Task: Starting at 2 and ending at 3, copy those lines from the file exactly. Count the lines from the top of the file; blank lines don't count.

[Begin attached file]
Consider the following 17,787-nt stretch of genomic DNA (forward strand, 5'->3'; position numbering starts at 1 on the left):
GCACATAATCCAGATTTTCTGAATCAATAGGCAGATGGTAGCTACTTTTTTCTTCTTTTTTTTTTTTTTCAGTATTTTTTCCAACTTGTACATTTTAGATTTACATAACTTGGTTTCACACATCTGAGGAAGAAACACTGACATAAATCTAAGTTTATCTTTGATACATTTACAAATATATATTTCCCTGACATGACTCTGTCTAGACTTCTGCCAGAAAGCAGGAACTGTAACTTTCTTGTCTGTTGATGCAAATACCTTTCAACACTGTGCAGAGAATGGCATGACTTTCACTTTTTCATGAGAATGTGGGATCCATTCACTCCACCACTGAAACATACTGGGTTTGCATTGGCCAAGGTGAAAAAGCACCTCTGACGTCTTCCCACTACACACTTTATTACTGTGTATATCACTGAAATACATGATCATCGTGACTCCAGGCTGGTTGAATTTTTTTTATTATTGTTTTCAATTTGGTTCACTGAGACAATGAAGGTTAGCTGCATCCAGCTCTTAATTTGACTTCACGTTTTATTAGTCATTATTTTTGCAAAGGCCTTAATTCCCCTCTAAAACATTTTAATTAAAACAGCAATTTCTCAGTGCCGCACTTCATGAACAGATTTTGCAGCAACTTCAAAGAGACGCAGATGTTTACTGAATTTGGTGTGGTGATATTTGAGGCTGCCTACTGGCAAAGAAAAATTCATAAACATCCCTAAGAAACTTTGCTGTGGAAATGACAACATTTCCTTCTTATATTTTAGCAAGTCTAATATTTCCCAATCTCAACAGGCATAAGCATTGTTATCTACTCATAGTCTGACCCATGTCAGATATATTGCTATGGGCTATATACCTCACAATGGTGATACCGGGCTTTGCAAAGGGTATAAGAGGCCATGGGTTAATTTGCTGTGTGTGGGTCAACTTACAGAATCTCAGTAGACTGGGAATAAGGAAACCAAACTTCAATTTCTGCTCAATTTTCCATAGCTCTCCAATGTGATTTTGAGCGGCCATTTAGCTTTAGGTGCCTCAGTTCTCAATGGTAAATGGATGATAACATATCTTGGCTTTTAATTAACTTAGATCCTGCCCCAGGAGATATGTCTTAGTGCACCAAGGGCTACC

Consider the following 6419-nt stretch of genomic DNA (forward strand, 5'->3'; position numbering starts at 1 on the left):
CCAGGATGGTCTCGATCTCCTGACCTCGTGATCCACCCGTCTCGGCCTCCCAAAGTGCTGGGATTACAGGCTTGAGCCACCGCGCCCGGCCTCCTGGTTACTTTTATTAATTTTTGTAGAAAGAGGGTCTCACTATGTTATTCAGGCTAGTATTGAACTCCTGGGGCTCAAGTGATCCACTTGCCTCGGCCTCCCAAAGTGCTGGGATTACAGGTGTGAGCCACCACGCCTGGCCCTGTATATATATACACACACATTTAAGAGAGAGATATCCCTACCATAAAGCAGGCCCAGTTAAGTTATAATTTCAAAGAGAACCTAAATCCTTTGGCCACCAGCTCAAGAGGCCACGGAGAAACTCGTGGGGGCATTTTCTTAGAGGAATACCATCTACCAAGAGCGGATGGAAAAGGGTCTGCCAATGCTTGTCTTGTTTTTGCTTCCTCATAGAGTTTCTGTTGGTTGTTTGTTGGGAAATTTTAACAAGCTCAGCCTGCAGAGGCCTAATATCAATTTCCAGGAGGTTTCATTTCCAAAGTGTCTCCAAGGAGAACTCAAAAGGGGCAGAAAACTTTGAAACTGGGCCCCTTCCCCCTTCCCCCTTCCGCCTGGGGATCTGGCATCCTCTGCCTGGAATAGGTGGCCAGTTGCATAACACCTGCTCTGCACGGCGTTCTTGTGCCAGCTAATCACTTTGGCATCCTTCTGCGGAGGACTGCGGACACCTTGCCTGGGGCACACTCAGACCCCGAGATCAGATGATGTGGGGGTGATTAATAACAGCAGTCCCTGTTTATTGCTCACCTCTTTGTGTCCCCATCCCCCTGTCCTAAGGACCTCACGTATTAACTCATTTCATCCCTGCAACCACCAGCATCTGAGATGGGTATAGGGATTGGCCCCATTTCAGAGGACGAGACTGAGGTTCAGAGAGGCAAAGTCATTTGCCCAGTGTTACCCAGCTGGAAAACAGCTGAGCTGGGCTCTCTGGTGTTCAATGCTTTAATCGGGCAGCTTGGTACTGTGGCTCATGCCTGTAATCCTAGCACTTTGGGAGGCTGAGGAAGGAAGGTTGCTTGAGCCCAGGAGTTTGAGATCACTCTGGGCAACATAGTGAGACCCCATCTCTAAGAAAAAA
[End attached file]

GCACATAATCCAGATTTTCTGAATCAATAGGCAGATGGTAGCTACTTTTTTCTTCTTTTTTTTTTTTTTCAGTATTTTTTCCAACTTGTACATTTTAGATTTACATAACTTGGTTTCACACATCTGAGGAAGAAACACTGACATAAATCTAAGTTTATCTTTGATACATTTACAAATATATATTTCCCTGACATGACTCTGTCTAGACTTCTGCCAGAAAGCAGGAACTGTAACTTTCTTGTCTGTTGATGCAAATACCTTTCAACACTGTGCAGAGAATGGCATGACTTTCACTTTTTCATGAGAATGTGGGATCCATTCACTCCACCACTGAAACATACTGGGTTTGCATTGGCCAAGGTGAAAAAGCACCTCTGACGTCTTCCCACTACACACTTTATTACTGTGTATATCACTGAAATACATGATCATCGTGACTCCAGGCTGGTTGAATTTTTTTTATTATTGTTTTCAATTTGGTTCACTGAGACAATGAAGGTTAGCTGCATCCAGCTCTTAATTTGACTTCACGTTTTATTAGTCATTATTTTTGCAAAGGCCTTAATTCCCCTCTAAAACATTTTAATTAAAACAGCAATTTCTCAGTGCCGCACTTCATGAACAGATTTTGCAGCAACTTCAAAGAGACGCAGATGTTTACTGAATTTGGTGTGGTGATATTTGAGGCTGCCTACTGGCAAAGAAAAATTCATAAACATCCCTAAGAAACTTTGCTGTGGAAATGACAACATTTCCTTCTTATATTTTAGCAAGTCTAATATTTCCCAATCTCAACAGGCATAAGCATTGTTATCTACTCATAGTCTGACCCATGTCAGATATATTGCTATGGGCTATATACCTCACAATGGTGATACCGGGCTTTGCAAAGGGTATAAGAGGCCATGGGTTAATTTGCTGTGTGTGGGTCAACTTACAGAATCTCAGTAGACTGGGAATAAGGAAACCAAACTTCAATTTCTGCTCAATTTTCCATAGCTCTCCAATGTGATTTTGAGCGGCCATTTAGCTTTAGGTGCCTCAGTTCTCAATGGTAAATGGATGATAACATATCTTGGCTTTTAATTAACTTAGATCCTGCCCCAGGAGATATGTCTTAGTGCACCAAGGGCTACC

Consider the following 6419-nt stretch of genomic DNA (forward strand, 5'->3'; position numbering starts at 1 on the left):